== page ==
For access to all of our training, gear, and race coverage, plus exclusive training plans, FinisherPix photos, event discounts, and GPS apps, sign up for Outside+.
With the Ironman World Championship set to take place 24 days from today, we take a look at back at each race from the past three decades. Today, we go back to 1985 and the year Scott Tinley introduced the aerodynamic craze. All of the following photos and text are taken from the book, “30 Years of The Ironman Triathlon World Championship” by Bob Babbitt.
Scott Tinley had to be concerned. The race he was pointing for, the one he really wanted, was quickly slipping away. He came out of the ocean in 18th place, four minutes behind leader Chris Hinshaw. But he figured on being about five minutes behind at that point, so that was okay. What he hadn’t planned on was Hinshaw pulling away form him on the bike. And Hinshaw was definitely pulling away – his four-minute lead had expanded to a full nine minutes by the time he hit the turnaround at the tiny tropical village of Hawi.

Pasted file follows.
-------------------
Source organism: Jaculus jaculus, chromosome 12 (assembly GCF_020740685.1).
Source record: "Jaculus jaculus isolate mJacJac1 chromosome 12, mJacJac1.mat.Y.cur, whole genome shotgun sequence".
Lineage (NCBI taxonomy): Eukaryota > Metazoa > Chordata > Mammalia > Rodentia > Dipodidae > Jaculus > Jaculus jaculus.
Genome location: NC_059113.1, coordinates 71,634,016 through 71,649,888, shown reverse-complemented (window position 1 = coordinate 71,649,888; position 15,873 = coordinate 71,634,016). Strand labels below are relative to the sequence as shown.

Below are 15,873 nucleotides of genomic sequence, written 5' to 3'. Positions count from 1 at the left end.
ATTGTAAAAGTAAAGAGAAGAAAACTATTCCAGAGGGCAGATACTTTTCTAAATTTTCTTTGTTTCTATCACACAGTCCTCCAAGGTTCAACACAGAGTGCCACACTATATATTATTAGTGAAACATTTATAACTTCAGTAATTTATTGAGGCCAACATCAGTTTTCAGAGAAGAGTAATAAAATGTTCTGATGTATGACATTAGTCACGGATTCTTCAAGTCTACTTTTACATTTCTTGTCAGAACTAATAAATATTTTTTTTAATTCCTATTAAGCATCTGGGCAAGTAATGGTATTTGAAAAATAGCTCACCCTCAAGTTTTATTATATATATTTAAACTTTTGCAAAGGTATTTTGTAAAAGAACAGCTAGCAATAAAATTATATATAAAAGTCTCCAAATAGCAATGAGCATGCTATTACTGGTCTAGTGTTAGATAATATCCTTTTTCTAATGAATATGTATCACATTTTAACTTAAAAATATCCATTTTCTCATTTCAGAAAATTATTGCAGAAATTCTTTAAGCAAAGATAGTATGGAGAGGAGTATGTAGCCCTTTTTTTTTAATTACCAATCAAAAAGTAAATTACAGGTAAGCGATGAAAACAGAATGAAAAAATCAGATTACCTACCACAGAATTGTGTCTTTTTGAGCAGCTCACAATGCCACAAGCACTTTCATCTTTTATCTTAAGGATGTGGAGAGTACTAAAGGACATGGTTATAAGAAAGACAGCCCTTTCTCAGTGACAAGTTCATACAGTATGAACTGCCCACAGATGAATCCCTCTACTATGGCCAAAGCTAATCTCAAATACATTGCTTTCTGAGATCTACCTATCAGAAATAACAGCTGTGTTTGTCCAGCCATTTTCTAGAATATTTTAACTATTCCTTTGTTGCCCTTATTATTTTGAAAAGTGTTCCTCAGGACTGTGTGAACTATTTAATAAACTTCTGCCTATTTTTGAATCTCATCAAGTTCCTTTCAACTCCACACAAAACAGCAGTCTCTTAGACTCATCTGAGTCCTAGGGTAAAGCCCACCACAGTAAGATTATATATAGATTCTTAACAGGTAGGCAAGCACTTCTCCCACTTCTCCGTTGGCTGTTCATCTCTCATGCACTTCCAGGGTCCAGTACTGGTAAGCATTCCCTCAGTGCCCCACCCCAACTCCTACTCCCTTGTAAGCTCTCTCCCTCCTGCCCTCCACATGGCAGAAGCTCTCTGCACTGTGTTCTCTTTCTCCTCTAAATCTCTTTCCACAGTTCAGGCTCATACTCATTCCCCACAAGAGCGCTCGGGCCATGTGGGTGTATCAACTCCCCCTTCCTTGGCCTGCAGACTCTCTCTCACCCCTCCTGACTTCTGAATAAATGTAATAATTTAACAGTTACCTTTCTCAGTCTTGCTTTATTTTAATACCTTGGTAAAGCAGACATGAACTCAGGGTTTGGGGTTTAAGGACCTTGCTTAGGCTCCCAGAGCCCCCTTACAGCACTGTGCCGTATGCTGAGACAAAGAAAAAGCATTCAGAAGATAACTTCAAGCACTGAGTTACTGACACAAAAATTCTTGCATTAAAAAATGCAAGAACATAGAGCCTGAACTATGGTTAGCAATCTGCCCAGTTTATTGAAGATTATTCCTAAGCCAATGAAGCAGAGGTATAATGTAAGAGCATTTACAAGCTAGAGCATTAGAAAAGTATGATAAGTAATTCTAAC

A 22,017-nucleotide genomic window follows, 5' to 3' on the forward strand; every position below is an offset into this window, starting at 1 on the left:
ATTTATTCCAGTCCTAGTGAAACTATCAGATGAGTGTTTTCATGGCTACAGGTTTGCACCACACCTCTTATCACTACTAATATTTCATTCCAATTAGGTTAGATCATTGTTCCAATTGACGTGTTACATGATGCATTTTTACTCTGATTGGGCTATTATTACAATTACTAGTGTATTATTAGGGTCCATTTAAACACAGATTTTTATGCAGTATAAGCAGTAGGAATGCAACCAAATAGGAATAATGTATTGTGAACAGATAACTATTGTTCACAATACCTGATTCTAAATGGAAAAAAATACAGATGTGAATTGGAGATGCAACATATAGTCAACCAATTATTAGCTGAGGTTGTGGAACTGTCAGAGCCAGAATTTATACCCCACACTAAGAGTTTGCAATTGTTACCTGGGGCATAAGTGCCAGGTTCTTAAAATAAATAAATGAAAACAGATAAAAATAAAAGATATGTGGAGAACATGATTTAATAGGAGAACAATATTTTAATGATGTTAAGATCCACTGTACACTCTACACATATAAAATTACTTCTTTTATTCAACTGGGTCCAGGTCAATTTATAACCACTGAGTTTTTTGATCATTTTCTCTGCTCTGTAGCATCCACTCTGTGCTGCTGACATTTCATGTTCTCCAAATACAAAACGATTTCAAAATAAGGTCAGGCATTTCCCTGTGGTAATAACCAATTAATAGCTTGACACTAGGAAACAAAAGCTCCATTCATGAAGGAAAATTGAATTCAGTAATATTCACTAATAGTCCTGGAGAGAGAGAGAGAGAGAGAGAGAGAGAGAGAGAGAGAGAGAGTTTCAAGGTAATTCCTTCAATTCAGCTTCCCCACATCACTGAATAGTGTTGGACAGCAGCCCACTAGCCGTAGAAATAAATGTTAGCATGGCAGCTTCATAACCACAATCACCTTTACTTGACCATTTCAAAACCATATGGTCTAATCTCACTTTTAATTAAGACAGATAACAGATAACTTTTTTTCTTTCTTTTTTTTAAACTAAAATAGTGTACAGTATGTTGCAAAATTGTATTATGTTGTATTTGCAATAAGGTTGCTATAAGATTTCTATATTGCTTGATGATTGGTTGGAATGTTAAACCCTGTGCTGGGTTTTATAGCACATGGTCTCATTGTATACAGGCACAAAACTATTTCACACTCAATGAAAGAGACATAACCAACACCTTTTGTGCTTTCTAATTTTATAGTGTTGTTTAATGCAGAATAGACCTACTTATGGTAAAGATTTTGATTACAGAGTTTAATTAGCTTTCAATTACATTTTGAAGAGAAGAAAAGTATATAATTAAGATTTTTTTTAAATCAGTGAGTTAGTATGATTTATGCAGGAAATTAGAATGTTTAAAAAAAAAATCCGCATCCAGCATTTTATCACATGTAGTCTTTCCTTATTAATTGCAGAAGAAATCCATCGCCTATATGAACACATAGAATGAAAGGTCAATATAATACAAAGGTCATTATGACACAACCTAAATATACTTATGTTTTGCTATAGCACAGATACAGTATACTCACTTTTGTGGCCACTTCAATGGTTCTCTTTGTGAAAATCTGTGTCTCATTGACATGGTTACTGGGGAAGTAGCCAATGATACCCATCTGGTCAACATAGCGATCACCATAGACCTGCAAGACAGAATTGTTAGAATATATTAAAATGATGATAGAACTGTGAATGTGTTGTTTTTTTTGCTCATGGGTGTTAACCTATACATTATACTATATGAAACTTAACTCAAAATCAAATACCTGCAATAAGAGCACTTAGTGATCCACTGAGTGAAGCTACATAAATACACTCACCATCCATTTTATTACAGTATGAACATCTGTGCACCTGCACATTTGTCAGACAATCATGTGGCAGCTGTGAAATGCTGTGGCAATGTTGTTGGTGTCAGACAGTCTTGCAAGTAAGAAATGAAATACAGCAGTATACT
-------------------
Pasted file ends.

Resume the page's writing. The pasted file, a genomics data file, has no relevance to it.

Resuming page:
“The only way I could beat Tinley was to break him down mentally,” says Hinshaw “Otherwise, he’s just too tough. On a good day here I might run a 3:15 marathon. But on a bad day Tinley will run 3:03. I had to have a big enough lead after the bike so it didn’t matter what I ran. After turnaround life looked good.”
Same for Julie Moss who had four minutes on Joanne Ernst at Hawi. But for both Moss and Hinshaw the clock started going the other way on the trip to Kailua Kona. Tinley, decked out ot the gills in aerodynamic duds, moved to within two minutes of Hinshaw by the time he reached the Kona Surf and had the lead – and the race – wrapped up by the two-mile mark of the run.